She was troubled by money woes
Ms Radtke was the CEO of bitcoin company First Meta, a Singapore-based virtual currency exchange company.
First Meta allows users to buy and sell virtual currencies, including digital currency bitcoin, for real money.
Witnesses' accounts revealed that the American citizen, who became the company's CEO in 2011, was troubled by the firm's losses.
On Valentine's Day, she had confided in her boyfriend, Mr Daniel Pohlod, 30, about her financial woes.
She earned about $7,000 a month, and more than half of it went to the shophouse rent, she had said.
Mr Pohlod, who was at the inquiry yesterday, declined to speak to the media.
In the weeks leading up to her death, Ms Autumn Radtke, 28, was preoccupied with thoughts of ending her life.
She broached the topic of suicide when she talked to her close friend, bitcoin company GoCoin CEO Steve Beauregard.
"Have you ever considered ending your life?" she had asked him, a coroner's enquiry was told yesterday. Five days before she died, she saw a doctor for her poor sleep and loss of appetite, and was given medication for anxiety and depression.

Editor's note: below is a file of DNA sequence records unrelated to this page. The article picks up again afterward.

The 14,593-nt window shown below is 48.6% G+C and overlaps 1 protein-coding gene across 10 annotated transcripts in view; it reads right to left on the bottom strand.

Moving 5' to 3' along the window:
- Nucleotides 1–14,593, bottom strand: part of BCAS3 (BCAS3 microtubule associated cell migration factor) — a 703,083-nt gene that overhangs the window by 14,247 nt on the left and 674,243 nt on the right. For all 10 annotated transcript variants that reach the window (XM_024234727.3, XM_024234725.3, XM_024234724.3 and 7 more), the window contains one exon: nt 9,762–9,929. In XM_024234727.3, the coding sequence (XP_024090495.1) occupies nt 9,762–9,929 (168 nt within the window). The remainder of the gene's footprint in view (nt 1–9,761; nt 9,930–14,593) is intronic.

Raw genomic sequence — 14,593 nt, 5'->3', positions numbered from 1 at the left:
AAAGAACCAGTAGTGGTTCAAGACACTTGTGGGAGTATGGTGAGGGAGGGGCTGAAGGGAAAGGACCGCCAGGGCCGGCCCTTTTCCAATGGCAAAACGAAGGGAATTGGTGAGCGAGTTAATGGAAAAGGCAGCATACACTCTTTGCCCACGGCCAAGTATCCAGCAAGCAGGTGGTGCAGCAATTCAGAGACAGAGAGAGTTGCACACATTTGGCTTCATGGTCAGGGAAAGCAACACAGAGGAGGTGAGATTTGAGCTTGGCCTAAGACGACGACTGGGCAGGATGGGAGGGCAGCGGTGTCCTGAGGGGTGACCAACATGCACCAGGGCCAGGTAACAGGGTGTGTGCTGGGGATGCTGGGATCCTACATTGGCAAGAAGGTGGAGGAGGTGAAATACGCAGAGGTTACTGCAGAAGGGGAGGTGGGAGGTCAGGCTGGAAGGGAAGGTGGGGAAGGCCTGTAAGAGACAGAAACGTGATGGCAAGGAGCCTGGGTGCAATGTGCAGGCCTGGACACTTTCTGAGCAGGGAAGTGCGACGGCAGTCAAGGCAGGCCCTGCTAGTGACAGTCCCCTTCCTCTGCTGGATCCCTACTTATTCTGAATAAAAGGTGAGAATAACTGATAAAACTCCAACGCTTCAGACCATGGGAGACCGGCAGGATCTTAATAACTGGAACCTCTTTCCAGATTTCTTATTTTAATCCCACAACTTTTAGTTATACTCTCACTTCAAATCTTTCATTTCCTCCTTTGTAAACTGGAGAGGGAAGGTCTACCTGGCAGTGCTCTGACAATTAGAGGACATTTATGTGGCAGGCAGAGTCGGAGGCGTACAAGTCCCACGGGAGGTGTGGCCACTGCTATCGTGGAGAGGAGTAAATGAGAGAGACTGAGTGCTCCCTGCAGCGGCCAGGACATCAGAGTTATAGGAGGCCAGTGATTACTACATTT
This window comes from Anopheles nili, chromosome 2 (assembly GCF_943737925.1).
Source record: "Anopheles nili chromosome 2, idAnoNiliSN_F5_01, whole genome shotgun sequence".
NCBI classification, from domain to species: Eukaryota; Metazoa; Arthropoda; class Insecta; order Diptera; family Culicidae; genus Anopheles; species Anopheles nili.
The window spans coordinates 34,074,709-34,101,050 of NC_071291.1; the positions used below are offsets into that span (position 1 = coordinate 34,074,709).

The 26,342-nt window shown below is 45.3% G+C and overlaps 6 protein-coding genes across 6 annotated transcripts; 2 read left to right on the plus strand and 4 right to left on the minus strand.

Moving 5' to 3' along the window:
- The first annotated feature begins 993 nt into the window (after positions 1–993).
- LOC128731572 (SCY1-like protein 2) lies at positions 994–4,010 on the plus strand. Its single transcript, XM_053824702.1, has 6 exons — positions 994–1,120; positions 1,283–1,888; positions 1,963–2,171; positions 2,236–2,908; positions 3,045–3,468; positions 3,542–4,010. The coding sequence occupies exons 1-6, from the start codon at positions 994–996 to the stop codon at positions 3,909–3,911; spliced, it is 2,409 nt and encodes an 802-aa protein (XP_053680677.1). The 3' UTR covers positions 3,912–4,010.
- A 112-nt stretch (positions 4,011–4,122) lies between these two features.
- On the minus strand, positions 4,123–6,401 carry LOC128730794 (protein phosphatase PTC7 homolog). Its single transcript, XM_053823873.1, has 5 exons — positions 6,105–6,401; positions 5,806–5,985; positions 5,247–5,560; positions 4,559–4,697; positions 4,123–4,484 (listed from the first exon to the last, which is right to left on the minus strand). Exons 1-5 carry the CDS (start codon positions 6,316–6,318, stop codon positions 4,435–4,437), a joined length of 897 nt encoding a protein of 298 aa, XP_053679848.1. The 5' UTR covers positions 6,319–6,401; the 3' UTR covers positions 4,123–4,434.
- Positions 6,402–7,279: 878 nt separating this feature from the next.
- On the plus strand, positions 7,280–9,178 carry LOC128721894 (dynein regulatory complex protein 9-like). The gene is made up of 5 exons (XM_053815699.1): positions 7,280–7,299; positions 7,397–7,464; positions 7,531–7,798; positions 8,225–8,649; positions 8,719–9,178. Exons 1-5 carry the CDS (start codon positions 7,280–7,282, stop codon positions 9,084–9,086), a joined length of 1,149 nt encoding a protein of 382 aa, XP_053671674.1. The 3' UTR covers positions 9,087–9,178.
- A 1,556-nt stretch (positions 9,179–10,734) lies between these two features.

A medical report said the prescribed drugs did not increase any suicidal risk.
A computer forensic examination of her laptop revealed that Ms Radtke had visited suicide-related websites 46 times two days before she died.
Then, on Feb 25, she visited an HDB block at Cantonment Close two times. The next day, she went there two more times, jumping from the 16th storey on her last visit. Her body was found on the roof of the block's rubbish collection point.
No cocaine was found in her urine sample, although a piece of paper stained with the drug was found in her pocket when she died.
State Coroner Janet Wang said Ms Radtke was determined to end her life, and had made "concerted efforts" to do so.
"Regrettably, this could have been forestalled with timely intervention and support, given that the deceased had demonstrated some measure of distress to the people known to her before her demise," she said.